Merging with the crowd, I caught whiffs of this and that — food, perfume, halitosis, clothing, soap. And sweat. Mostly me, I abruptly realized. I was drenched, trousers and shirt sticking to me. That’s what I get for running around Manhattan at the start of September. It was an aromatic herd of humans that I was part of, slowly moving up the steps.
Paid ten bucks donation, stepped into the big heavy space, walked around.
Obeying the tug of the foot traffic, I soon found myself walking past the Romanesque columns framing a flower garden. I went in among the roses and wildflowers, made it over to the shade on the other side, stepped into the arcade there.
The herb garden was just up the way. Peering across it, something besides the heat held me back. So I took a seat on a stone bench, pondered the strangeness of it all. Was I chasing a phantom? Maybe, maybe not. Then where was the path? Play the probability game? Pointless here, useless. And unnecessary. For this
was the place, the time.
Cloisters they were indeed, from far-away France, from some other century.
What was I doing here? There was an obvious place to wait. And this wasn’t it. I stood, got moving again, navigating through the parents, couples and children, checking walls and doors for useful signage. Trod the stairs and came to the place where kids were pointing, laughing, crying, teens and grown-ups digging into purses and wallets.
The Gift Shop.
Posting myself just outside the door, I watched people going in, coming out, passing me by.
Maio was standing at the corner off to my right, gesturing.
“I’m fine here.”
“He’s here. Other side of the Cuxa. Follow me!”
That was the big one, the cloister central to the whole complex. I had a notion as to where we were going, so I shook my head and pointed toward the entrance hall where the stairs were. And cut straight across it, pretty sure Maio would follow my drift.
He did, and we wove our way through the folk scattered throughout the Gothic hall on the other side. We were very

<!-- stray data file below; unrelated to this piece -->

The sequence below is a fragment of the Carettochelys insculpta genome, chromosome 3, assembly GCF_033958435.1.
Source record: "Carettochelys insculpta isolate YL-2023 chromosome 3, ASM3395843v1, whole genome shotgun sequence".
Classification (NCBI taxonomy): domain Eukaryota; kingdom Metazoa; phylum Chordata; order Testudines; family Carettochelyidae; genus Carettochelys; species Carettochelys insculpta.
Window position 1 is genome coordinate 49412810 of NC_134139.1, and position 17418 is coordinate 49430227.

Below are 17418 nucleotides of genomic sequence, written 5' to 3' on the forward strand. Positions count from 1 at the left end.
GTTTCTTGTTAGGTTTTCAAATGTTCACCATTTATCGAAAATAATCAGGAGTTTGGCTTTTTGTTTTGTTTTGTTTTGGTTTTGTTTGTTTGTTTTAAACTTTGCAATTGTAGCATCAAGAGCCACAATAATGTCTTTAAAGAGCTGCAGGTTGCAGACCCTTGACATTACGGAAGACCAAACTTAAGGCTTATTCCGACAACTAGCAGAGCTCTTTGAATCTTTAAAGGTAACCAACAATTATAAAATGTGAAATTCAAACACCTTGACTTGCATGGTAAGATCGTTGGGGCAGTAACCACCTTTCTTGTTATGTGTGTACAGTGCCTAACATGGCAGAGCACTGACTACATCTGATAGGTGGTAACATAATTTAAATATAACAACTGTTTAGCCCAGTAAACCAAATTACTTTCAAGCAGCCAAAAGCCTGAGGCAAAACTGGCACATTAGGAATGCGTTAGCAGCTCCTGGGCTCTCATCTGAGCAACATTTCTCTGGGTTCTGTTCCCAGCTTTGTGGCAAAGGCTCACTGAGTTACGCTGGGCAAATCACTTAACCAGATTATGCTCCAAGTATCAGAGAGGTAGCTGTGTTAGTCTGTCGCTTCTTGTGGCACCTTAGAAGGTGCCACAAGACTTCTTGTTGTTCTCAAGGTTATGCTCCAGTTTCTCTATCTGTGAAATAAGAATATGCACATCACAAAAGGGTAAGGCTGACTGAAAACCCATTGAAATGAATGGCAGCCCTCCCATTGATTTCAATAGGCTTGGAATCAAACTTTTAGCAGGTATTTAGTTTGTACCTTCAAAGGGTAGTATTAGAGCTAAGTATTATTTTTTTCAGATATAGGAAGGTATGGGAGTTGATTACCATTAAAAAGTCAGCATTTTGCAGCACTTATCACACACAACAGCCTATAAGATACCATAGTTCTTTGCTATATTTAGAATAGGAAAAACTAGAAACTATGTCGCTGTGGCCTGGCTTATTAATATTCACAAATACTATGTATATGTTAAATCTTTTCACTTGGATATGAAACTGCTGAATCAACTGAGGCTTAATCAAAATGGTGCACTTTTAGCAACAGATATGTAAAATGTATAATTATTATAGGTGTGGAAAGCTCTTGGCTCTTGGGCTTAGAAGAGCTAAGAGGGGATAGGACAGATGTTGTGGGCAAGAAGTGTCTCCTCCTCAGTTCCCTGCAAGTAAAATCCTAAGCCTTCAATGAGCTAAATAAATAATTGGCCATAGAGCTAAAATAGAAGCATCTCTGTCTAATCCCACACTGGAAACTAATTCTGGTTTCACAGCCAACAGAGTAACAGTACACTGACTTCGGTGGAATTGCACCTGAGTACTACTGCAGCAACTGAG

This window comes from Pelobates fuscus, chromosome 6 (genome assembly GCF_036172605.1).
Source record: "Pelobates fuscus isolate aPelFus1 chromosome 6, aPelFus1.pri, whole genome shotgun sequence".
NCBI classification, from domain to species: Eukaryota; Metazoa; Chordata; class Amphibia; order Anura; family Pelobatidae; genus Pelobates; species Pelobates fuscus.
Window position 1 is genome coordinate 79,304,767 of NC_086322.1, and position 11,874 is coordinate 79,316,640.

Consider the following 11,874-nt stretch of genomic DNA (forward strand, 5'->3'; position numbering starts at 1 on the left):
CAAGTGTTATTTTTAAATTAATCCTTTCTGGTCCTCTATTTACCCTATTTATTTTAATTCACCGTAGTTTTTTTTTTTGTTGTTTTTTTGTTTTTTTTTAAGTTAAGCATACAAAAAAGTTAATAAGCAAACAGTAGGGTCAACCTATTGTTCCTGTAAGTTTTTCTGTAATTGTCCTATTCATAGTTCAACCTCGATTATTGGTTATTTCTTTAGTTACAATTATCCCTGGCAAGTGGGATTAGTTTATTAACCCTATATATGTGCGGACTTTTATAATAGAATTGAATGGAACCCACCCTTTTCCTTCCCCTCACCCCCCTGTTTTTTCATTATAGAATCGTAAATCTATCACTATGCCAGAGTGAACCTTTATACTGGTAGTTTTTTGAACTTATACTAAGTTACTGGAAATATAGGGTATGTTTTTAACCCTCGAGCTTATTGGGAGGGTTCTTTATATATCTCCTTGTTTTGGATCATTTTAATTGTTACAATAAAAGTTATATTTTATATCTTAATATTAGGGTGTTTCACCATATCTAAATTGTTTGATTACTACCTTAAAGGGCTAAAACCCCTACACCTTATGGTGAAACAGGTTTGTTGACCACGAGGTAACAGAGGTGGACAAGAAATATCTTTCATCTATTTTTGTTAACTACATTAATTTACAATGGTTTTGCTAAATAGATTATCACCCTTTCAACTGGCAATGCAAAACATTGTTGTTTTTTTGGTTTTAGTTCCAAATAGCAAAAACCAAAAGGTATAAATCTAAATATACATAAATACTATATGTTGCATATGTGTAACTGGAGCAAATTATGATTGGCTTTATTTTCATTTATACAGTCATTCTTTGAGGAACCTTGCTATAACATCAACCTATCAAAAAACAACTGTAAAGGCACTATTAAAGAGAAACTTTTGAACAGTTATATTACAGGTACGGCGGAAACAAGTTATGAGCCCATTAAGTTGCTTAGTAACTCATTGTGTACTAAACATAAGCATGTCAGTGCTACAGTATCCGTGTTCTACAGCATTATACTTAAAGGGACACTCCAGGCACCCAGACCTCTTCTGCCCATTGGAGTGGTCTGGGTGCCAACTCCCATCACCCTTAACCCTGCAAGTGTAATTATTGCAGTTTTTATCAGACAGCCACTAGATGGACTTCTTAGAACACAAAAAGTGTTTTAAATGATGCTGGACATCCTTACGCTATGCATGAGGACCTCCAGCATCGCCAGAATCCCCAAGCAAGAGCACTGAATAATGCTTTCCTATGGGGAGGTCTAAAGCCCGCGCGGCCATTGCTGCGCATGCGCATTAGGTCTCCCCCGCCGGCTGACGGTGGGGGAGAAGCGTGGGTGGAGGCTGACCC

close now, and the excitement had my pores tingling with chill anticipation. At the end of the hall we bore to the right.
Into the hall of the Unicorn Tapestries.
I saw him step toward the wall before him, where one of the tapestries hung, called out his name, now that he could hear it at last.
And saw Merlin, my son, vanish into thin air.
“So he is a brujo
,” Maio finally said.
From the moment I had grimly turned my back on the tapestries, he had been silent. Neither of us had spoken a word as we had negotiated a path through the museum-goers and back through Fort Tryon Park. During the long ride on the subway afterward, we’d each been preoccupied with our private thoughts.
It was only when we were again part of the madding crowd ambling along the sidewalks, blinking in the sunlight, baking in the heat, gratefully accepting the shade of buildings we passed, that I had thought about where we were going.
People were lounging in this park, too. Much less grass here, more pavement. Students, people playing chess, two young ladies entertaining a large group of children and several adults with comical puppets. All in the shadow of trees, NYU, and the grand Washington Square Arch. From a spot on a concrete bench across from the fountain, almost beneath a lamp post, we had a clear view across the square of that Arch, so reminiscent of its elder cousin at the head of the Champs-Elysées.